Revised Ragtime Gets Resident Premiere — in the Round — at MA's North Shore, May 14

News   Revised Ragtime Gets Resident Premiere — in the Round — at MA's North Shore, May 14 Stafford Arima, an associate of director Frank Galati on Ragtime since its inception, stages the resident professional premiere of the Tony Award-winning musical — in the round, yet — at North Shore Music Theatre in Beverly, MA, May 14-June 2.

Stafford Arima, an associate of director Frank Galati on Ragtime since its inception, stages the resident professional premiere of the Tony Award-winning musical — in the round, yet — at North Shore Music Theatre in Beverly, MA, May 14-June 2.

The arena-style stage of North Shore will allow a "close proximity" to the work, Arima told Playbill On-Line between rehearsals. "Staging the show is going to be different, but the show is going to work on a more intimate level than it ever has before," he said, adding that the work will be more actor-driven than ever, underlining the inherent storytelling quality of the show.

On Broadway, on tour and on its subsequent non-Equity tour, Ragtime featured a literal Model T as part of the world of the show, which is inspired by the E.L. Doctorow novel of the same name. The car will make an appearance in the round, too, driving in from the "vom."

"A brand new Model T is being built for this production," Arima said. "It will make a journey in the round. The Model T is a character and it's not something you can simply reference or imagine...we need to see it and it needs to be as authentic as possible."

The North Shore script reflects changes made after the Broadway staging and the Equity national tours. The song, "He Wanted to Say," has been cut and replaced by a new scene by book writer Terrence McNally. Act Two opens with Coalhouse's soliloquy, which begins, "Say goodbye to music...," rather than with a Houdini magic trick or The Little Boy's nightmare (seen on Broadway and on tour, respectively). The North Shore version reflects the 2001 non-Equity staging's script, which was revised by the creators. Of the cutting of "He Wanted to Say," lyricist Lynn Ahrens told Playbill On-Line, "I was the one who wanted to do it. I've been pushing to do that since before it went on Broadway. I said, 'This is a great song but it's slowing down Act Two, because it's sung by secondary characters.' And we had all these big, anthem-like sort of things in a row. Somebody said, 'Oh, Lynn, shut up, OK? Try it for the non-Equity production.' We saw it, and it was so startling to see it not there that I can't quite say it was a good idea, but I know it wasn't a bad idea. We're gonna withhold judgment until we see it again."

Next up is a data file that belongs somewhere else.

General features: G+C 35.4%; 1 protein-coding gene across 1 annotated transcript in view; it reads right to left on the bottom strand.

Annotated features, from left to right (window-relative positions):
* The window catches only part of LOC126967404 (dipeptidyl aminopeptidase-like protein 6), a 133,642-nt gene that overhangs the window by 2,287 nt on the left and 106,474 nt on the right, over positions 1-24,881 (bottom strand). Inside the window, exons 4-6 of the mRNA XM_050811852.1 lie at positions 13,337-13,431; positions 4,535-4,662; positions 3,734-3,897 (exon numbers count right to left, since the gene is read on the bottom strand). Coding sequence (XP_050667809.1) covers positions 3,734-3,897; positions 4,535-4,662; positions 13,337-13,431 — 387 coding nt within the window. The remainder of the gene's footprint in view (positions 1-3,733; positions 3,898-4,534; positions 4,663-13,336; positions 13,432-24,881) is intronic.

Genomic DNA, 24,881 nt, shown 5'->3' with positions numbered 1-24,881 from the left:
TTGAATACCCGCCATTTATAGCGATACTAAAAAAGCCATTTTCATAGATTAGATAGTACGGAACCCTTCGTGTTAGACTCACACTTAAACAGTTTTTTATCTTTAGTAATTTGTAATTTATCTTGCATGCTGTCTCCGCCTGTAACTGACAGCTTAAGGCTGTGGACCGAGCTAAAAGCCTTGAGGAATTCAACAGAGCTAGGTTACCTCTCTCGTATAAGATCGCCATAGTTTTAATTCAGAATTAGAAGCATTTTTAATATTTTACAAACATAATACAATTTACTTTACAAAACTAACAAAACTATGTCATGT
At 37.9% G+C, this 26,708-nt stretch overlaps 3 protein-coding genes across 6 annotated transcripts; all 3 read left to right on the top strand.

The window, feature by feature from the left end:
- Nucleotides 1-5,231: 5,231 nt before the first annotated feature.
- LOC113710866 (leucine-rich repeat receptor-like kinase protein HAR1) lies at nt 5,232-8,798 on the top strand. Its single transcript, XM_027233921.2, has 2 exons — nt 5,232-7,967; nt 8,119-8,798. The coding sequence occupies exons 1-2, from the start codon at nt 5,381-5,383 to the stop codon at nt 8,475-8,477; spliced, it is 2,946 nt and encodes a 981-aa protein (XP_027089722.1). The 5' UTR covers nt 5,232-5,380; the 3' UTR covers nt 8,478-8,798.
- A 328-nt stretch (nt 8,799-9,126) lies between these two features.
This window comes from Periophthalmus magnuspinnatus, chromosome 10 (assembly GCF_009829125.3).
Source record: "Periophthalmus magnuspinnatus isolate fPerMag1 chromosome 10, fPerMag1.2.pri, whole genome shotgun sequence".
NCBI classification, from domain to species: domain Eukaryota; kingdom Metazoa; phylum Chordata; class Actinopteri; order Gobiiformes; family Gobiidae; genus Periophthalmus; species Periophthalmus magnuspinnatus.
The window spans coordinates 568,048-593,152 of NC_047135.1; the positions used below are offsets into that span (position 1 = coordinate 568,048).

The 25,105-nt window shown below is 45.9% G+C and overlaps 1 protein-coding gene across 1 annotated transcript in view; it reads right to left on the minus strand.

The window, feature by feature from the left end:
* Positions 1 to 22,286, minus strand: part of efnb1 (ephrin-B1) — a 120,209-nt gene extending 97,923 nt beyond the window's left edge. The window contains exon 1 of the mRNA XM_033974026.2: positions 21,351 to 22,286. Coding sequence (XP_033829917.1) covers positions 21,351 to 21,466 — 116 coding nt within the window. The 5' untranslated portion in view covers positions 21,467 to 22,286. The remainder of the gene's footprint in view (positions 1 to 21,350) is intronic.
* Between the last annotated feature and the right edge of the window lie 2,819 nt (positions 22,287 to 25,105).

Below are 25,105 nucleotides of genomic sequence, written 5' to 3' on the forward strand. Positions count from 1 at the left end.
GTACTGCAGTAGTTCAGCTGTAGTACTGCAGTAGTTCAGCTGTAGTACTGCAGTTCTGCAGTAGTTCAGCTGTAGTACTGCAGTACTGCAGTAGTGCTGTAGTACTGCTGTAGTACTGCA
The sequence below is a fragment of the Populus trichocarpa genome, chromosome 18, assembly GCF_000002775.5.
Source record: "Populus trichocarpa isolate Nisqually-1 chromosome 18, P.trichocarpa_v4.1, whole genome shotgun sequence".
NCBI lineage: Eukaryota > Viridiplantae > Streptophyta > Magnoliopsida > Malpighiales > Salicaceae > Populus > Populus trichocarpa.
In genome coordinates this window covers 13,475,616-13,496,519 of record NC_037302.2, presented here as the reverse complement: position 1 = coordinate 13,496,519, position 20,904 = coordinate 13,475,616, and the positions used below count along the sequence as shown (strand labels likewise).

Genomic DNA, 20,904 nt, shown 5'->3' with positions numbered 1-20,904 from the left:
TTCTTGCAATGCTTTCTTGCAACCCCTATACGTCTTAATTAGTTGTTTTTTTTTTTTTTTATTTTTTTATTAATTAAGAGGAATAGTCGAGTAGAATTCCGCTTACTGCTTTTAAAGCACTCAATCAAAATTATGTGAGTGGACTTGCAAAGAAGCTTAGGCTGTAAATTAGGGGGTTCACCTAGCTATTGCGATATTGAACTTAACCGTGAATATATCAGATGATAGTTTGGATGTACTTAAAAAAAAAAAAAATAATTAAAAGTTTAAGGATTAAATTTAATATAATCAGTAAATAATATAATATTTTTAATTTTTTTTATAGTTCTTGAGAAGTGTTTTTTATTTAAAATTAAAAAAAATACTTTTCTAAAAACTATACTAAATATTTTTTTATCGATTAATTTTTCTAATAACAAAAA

Of the licensed script that will be available to theatres and schools, Ahrens said, "We're gonna put out a 'preferred version' but offer other songs that were cut in case people do want to use them."

Ahrens and Ragtime composer Stephen Flaherty will see two of their shows open in September: A revised version of Seussical the Musical will begin touring and their new work, A Man of No Importance, written with Terrence McNally, gets its world premiere at Lincoln Center Theatre. Ahrens, Flaherty and McNally all won 1998 Tony Awards for their work on Ragtime.

The North Shore cast of Ragtime includes some alumni of past productions of the musical. Alan H. Green is Coalhouse, Ann Van Cleave is Mother, Joel Briel is Tateh, Nikki Renee Daniels is Sarah, Joseph Dellger is Father. The company includes LaToya D. Brown, Kathy Calahan, Dioni Michelle Collins, Edwardyne Cowan, Jeff Cyronik, Craig Davenport, Dick Deccareau, Antoinette DiPietropolo, Colleen Hawks, Chad Hudson, Janice Lorraine and Tracey Moore.

Candace Jennings, a resident choreographer of the show in the past, choreographs. Arima directed the non-Equity Ragtime tour, and served as resident director of the Broadway production. He was associate director of Broadway's Seussical and A Class Act.

Arima said the show's themes are timeless. "Even more so today [than in 1997, when it premiered on Broadway] the show resonates on a deeper level," Arima said, "In many, many ways the show is about conflicting philosophies...this is a story about difference and inevitably about embracing those differences, such as race, religion, politics, sex. When people see this show today, I think Terrence is holding a mirror up to today's society. The issues that these families in the show are dealing with are issues we still live with today. Technology has advanced far quicker than our hearts have."

Designers for the North Shore staging are Dex Edwards (set), Jack Mehler (lighting) and Jay Woods (costume coordination). Mark McLaren is musical director.

Tickets range $24-$62. For information, call (978) 232-7200 or visit www.nsmt.org.

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To view Playbill On-Line's Brief Encounter interview with Lynn Ahrens, in which she discusses Ragtime, Seussical, A Man of No Importance and Once on This Island (which had a May 12 reunion concert on Broadway), click here.